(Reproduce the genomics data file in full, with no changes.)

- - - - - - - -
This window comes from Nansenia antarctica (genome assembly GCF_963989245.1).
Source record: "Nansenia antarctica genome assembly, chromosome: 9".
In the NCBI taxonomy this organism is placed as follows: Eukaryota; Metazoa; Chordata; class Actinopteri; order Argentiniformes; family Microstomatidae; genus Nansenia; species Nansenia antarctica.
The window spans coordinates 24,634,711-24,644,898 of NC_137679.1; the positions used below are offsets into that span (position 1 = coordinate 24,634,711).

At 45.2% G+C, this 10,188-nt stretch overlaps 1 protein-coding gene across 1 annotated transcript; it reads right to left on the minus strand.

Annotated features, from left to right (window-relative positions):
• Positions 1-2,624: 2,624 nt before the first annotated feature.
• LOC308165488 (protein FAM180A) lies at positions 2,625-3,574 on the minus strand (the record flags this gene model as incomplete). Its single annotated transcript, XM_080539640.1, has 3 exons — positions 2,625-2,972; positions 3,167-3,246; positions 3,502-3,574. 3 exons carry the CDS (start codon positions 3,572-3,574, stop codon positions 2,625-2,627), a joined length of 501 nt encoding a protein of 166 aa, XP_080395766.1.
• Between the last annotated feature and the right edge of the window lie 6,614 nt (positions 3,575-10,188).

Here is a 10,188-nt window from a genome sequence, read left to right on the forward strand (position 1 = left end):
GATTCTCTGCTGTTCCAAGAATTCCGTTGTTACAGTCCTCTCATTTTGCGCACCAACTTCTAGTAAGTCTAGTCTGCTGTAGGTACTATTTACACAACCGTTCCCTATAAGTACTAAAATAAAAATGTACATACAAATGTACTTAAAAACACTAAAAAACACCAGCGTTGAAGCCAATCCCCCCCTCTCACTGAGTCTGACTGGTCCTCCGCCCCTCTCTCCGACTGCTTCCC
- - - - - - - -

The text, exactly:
This window comes from Nansenia antarctica (genome assembly GCF_963989245.1).
Source record: "Nansenia antarctica genome assembly, chromosome: 9".
In the NCBI taxonomy this organism is placed as follows: Eukaryota; Metazoa; Chordata; class Actinopteri; order Argentiniformes; family Microstomatidae; genus Nansenia; species Nansenia antarctica.
The window spans coordinates 24,634,711-24,644,898 of NC_137679.1; the positions used below are offsets into that span (position 1 = coordinate 24,634,711).

At 45.2% G+C, this 10,188-nt stretch overlaps 1 protein-coding gene across 1 annotated transcript; it reads right to left on the minus strand.

Annotated features, from left to right (window-relative positions):
• Positions 1-2,624: 2,624 nt before the first annotated feature.
• LOC308165488 (protein FAM180A) lies at positions 2,625-3,574 on the minus strand (the record flags this gene model as incomplete). Its single annotated transcript, XM_080539640.1, has 3 exons — positions 2,625-2,972; positions 3,167-3,246; positions 3,502-3,574. 3 exons carry the CDS (start codon positions 3,572-3,574, stop codon positions 2,625-2,627), a joined length of 501 nt encoding a protein of 166 aa, XP_080395766.1.
• Between the last annotated feature and the right edge of the window lie 6,614 nt (positions 3,575-10,188).

Here is a 10,188-nt window from a genome sequence, read left to right on the forward strand (position 1 = left end):
GATTCTCTGCTGTTCCAAGAATTCCGTTGTTACAGTCCTCTCATTTTGCGCACCAACTTCTAGTAAGTCTAGTCTGCTGTAGGTACTATTTACACAACCGTTCCCTATAAGTACTAAAATAAAAATGTACATACAAATGTACTTAAAAACACTAAAAAACACCAGCGTTGAAGCCAATCCCCCCCTCTCACTGAGTCTGACTGGTCCTCCGCCCCTCTCTCCGACTGCTTCCC